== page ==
1987 - 1996 F150 & Larger F-Series Trucks1987 - 1996 Ford F-150, F-250, F-350 and larger pickups - including the 1997 heavy-duty F250/F350+ trucks
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What might the issue be, I replaced the master and slave on my truck at 207k kms(`130k Mi) the slave was weeping a bit, the clutch and everything had previously been replaced by previous owner at 177k. it has 231 on it now what would cause the slave to royally crap the bed. its leaking bad enough that I am lucky to get around the block in it. seems worse if engine is running and I get to a certain point in the pedal travel and it just loses pressure and drops to the floor. so just of 20k on it and the slave is gone again. I have heard weird stories about slave needing to match clutch also needing to match the master. like what the hell. did I just happen to get a crappy one? I believe it was a dorman replacement... should I get an actual ford one? replace clutch and everything again? I really don't feel like getting into this a 3rd time in less than 3 years.
Don't feel like you are the Lone Ranger though, my tale of woe beats yours.
About three and a half years ago, my daughter wrecked my new to me 95 F150 shortbed regular cab 302 M5OD 4x4, three weeks after I bought it, and about four days after I sold the Ranger I had been driving. (Black ice and concrete bridges win against half ton pickups every time). Thankfully we both walked away with no injuries.
Anyway I needed wheels, right now. I bought another 95 Supercab, 300, M5OD 2x4 for transportation. A few weeks later, the clutch hydraulic line quick disconnect disconnected. After towing it home, I started working on it and put in a new clutch and pressure plate; with the master and slave cylinders and line from the wrecked parts truck. I never could get all the air bled from the clutch system.
August of last year I was going to pass the truck to my daughter, but told her it needed tires and a bit of work before I thought it would be safe and dependable enough for her to drive. It sat for two or three weeks before I got tires on it, making it necessary for the clutch to be bled yet again.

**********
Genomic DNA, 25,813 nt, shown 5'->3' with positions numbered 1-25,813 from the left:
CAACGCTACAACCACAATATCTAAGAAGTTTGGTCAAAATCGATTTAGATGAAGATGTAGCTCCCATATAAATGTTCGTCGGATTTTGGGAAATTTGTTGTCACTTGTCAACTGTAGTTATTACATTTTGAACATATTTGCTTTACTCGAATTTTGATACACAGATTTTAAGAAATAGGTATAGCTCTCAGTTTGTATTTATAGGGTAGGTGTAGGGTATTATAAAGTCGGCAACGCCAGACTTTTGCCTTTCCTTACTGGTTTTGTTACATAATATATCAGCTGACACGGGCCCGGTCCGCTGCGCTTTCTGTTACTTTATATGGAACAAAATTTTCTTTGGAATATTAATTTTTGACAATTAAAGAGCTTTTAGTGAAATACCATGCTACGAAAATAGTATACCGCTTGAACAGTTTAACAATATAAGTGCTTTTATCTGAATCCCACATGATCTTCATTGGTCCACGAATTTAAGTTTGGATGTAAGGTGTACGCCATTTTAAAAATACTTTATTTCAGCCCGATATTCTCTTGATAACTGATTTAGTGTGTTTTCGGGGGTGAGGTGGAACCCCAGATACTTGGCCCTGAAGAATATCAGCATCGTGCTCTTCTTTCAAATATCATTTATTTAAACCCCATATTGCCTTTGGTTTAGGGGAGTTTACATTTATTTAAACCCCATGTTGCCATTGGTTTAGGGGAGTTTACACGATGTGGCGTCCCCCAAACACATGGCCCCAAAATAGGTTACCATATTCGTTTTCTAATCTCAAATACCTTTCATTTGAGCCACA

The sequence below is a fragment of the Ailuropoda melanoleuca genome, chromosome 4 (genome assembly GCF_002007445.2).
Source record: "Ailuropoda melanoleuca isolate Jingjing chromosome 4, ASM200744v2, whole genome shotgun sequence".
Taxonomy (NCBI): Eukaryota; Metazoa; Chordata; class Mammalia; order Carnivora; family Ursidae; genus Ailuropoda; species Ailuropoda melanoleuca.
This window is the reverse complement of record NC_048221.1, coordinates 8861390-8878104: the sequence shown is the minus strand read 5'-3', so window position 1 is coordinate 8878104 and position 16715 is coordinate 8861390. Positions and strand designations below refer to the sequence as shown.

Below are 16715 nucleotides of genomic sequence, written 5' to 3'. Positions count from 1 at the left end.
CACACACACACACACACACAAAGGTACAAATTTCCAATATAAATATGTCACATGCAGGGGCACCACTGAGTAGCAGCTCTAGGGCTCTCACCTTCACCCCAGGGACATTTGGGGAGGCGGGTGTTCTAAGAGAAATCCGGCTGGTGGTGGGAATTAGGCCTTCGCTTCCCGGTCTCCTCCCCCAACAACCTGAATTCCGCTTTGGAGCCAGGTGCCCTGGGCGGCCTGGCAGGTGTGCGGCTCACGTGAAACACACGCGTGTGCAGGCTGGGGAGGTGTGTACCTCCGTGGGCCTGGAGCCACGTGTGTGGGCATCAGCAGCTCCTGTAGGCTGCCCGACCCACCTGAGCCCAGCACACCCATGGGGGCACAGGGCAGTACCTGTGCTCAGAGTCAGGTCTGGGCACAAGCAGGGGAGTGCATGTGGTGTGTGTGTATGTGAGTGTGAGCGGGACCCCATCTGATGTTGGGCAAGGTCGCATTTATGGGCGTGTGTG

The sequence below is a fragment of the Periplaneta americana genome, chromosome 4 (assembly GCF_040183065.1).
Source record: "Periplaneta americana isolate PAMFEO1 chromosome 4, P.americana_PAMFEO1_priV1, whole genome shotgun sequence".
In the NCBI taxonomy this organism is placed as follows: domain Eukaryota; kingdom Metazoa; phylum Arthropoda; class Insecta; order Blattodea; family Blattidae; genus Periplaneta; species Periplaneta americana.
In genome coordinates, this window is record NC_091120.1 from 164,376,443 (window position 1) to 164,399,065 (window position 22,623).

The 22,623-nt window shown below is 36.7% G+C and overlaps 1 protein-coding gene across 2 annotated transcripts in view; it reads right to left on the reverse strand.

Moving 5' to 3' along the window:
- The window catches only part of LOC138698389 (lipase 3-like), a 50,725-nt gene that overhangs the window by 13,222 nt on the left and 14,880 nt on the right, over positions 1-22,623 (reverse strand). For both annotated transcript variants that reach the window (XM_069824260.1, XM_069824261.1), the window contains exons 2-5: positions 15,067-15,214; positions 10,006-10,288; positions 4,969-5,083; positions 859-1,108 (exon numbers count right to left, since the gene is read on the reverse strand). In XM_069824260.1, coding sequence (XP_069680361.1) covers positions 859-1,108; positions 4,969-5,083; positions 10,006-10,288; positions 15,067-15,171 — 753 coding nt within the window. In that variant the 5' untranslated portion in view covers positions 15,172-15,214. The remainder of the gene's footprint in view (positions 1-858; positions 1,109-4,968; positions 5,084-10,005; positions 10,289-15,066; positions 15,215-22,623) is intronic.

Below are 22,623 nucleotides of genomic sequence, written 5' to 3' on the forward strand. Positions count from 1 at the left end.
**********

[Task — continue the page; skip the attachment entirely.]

When I finally got her outside of the house to help, the bleeder valve broke off.
To make a long story short, she got mad and I finally put in a new slave and the original master cylinder (the one in the truck did not seal when I disconnected the lower end, fluid just ran out the end) this spring and I have been driving the truck ever since.
This slave cylinder that I bought from Oreillys is the first one that I have not had to bleed. It actually works, engaging and releasing like it should.
I have despised hydraulic clutches since the first one I had in a '57 F-100.
You probably just got a crappy slave cylinder. A lot of the hydraulic parts in the aftermarket are made in the Far East and can be of dubious quality. Replace the slave with one that's made in North America (Brazil is also acceptable as they're still cranking out trucks based on the OBS machines down there.)
The master and slave needing to match refers to size - you don't want to change the leverage ratio from stock unless you know what you're doing. For example, fitting a larger master cylinder while keeping the slave the same size can result in clutch overtravel and sundry other fun problems. If you are buying stock sized replacements, this is irrelevant because you're not changing that.
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